Abby Wambach wows crowd at Fund for Women & Girls luncheon
Apr 08, 2016
Originally published by The Hour on Friday, April 8, 2016・ By Chris Bosak, Hour Staff Writer
GREENWICH — The fascination was clear to see.
All eyes were on retired soccer star Abby Wambach. Young girls in soccer jerseys, as well as men and women in business attire, clamored to be photographed with the 2012 FIFA World Player of the Year. Wambach, clad in black pants and shirt and white jacket, obliged all of the requests, even shooting selfies with groups of girls.
“The collective swoon that happens when Abby enters a room transcends sports,” said Nancy Armstrong, producer of “Makers,” who introduced Wambach to the crowd.
Wambach was the featured speaker at the Fairfield County’s Community Foundation Fund for Women & Girls’ Annual Luncheon held Thursday afternoon at the Hyatt Regency in Greenwich. About 800 people attended the event, which serves as a major fundraiser for the Fund for Women & Girls. Silent auction items, including signed soccer balls and jerseys, added to the Fund’s coffers.
Fairfield’s Ellie Stefanowicz, 8, was one of the many young soccer players to meet Wambach. Stefanowicz, whose mother played against Wambach in college, summed up what most of the girls likely thought.
“It was really cool,” she said.
Wambach had plenty of advice directed at budding soccer stars, but certainly applicable to the general audience.
“No matter what you dream of … you have to endure the process to get the outcome. It’s about the sacrifices you make,” she said.
“My philosophy on life is to dream big. Some chase their dreams and some chase the path of least resistance. I’m not that way. I like the resistance.”
Later she added: “Do things every single day to make yourself proud.”
When asked by Norwalk High School honor student Imelda Lazaro about being a leader, Wambach replied: “Don’t ever let anyone tell you what you can or can’t do.”
Wambach, a known advocate for equality, then praised the current U.S. Women’s Soccer Team for fighting for pay equality compared to the men’s team.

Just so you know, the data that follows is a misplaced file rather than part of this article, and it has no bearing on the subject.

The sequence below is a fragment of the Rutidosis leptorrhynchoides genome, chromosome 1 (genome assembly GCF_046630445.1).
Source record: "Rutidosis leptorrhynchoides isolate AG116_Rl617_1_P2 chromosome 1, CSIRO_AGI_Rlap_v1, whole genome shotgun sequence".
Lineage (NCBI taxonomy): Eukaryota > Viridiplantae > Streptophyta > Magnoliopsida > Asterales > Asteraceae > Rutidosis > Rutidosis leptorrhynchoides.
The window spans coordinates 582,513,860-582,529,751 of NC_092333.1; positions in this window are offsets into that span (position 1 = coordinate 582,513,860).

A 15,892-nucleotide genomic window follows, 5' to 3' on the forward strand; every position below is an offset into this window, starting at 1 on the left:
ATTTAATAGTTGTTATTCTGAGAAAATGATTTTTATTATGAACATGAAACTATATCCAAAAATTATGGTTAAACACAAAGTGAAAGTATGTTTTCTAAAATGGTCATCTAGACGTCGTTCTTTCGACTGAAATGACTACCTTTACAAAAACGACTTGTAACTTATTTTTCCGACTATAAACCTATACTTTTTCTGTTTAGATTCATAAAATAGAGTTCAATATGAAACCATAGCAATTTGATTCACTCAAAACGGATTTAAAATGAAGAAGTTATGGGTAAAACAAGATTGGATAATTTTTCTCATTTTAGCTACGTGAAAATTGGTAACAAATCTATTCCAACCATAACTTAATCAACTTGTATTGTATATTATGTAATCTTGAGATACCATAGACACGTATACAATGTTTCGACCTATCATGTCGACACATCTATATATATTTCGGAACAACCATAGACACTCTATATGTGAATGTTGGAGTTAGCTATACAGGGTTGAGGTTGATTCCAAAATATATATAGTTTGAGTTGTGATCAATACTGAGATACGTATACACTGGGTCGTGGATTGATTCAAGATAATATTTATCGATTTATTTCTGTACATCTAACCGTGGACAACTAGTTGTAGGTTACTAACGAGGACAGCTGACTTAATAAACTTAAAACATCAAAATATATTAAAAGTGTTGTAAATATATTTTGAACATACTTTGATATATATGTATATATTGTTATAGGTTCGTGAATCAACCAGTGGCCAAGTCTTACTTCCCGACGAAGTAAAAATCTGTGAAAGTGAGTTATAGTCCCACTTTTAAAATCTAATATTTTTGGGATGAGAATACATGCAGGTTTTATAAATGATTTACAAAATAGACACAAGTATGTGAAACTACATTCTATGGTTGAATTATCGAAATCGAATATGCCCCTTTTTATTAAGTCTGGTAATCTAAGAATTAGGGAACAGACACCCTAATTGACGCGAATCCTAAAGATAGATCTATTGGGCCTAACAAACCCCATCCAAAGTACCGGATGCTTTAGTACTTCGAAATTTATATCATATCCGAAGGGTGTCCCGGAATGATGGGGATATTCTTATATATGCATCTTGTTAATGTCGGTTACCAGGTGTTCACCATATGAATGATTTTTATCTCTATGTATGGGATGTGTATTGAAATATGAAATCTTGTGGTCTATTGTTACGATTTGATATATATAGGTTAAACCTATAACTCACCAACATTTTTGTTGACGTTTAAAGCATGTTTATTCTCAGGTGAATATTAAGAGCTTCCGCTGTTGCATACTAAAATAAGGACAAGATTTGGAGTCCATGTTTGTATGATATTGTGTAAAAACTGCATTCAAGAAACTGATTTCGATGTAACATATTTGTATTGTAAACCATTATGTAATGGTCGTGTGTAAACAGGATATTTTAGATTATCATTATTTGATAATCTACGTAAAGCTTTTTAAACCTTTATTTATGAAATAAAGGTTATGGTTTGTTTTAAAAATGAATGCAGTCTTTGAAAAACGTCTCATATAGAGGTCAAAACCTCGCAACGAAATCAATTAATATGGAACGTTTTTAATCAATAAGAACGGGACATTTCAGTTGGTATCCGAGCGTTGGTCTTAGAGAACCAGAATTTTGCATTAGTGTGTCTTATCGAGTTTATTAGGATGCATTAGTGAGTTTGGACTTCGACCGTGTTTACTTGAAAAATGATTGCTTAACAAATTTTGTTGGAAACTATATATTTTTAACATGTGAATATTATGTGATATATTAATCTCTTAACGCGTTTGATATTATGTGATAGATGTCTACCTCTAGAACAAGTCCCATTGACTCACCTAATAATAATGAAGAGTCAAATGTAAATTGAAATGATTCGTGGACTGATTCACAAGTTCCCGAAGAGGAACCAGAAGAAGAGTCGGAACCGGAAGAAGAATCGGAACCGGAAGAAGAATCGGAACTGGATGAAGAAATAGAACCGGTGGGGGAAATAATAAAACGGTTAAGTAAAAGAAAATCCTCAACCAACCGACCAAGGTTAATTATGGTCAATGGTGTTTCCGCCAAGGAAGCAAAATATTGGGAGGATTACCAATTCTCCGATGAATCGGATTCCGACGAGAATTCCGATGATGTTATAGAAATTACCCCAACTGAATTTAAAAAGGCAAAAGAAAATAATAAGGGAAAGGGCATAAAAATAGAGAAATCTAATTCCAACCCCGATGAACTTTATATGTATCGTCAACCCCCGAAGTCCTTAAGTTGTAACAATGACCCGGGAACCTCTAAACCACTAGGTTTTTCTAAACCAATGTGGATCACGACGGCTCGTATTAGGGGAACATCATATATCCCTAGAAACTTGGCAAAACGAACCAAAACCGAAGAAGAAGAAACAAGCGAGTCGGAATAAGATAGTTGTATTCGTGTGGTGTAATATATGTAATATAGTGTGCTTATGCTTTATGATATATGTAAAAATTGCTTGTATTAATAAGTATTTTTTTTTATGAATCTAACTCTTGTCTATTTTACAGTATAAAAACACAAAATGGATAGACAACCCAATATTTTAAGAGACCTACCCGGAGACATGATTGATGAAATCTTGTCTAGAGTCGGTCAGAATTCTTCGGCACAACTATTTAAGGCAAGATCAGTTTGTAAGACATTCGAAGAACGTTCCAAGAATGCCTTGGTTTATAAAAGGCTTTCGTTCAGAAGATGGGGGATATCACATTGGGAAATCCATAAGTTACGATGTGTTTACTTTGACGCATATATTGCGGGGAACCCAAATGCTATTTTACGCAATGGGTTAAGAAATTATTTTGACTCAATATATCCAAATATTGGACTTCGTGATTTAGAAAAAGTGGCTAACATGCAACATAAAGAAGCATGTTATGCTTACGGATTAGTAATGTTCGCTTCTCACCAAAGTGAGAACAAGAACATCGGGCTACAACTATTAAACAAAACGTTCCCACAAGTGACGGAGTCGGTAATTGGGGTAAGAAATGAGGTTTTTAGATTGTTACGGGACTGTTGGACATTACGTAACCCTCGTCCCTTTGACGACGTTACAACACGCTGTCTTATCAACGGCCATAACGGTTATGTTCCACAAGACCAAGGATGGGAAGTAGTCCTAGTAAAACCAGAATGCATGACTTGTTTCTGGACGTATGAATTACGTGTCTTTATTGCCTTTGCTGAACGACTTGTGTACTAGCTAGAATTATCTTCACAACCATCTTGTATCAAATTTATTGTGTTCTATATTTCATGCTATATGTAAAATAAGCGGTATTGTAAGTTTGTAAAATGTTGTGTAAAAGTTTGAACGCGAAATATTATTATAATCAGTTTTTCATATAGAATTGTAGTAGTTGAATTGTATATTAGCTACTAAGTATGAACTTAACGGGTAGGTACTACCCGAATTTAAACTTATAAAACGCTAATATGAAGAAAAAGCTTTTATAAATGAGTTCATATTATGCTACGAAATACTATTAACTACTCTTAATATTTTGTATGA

“The women win and the men … well, you know. Women should be getting paid, not only equal but even more,” she said. “I’m proud of them for putting themselves out there.”
Wambach started her talk by addressing what she described as “the elephant in the room.” She was arrested Saturday on DUI charges and she also admitted to trying cocaine and marijuana. Knowing it would be on everyone’s mind, she kept her speaking engagements this week. She spoke at the University of Kentucky on Tuesday.
“I learned a lot this week,” she told the crowd, using words such as shameful and embarrassing to describe her actions. She added that she would not change anything, even if she could.
“Everything we do and the decisions we make determine who we are,” she said.
“Mistakes are sometimes the best thing that can happen to you. Everyone — children, young adults, adults can learn from other people’s mistakes. Please learn from this one.”
Fund for Women & Girls is a fund of Norwalk-based FCCF that serves females aged 5 to 90 in the 22 municipalities in Fairfield County.
Since 1998 it has invested more than $5 million and helped more than 9,000 women and girls. The theme of Thursday’s luncheon was “Women & Girls = Strength, Resilience, Power.”
“As I look around I cannot image a more appropriate theme,”
Juanita James, president and CEO of FCCF, said. “What makes this all so powerful is that we are doing it together. One of the things I’ve learned is that the generosity of so many people here, in dollars and time, is truly remarkable.”
To put a face to the program, two recipients of support from the Fund’s Family Economic Security Program (FESP) spoke the crowd. Proceeds from the Annual Luncheon support FESP at Housatonic Community College. Heather Harrick is a single mother who is also working full time as an orthodontic assistant and taking dental hygienist classes at Housatonic Community College. FESP has helped her cover expenses for her car and for classes not eligible by financial aid, as well as offered advice on what classes to take. She said many people discouraged her from going to school.
She is able to handle being a mother, worker and student “all with the help of FESP.”
Regina Scates is a mother of three, full time firefighter and student taking classes toward getting a degree in emergency management.
“I’m confident I will get there, but it hasn’t been an easy road for me,” she said.
“Now, thanks to FESP, I have a strong support group. FESP coaches push and encourage me.”
Wambach referred to the speeches by Harrick and Scates, and the theme of the luncheon overall, as “bad ass.”
“The entire lunch has been so inspiring,” she said. “These events really make me want to knock on every door in Washington and fight for equality.”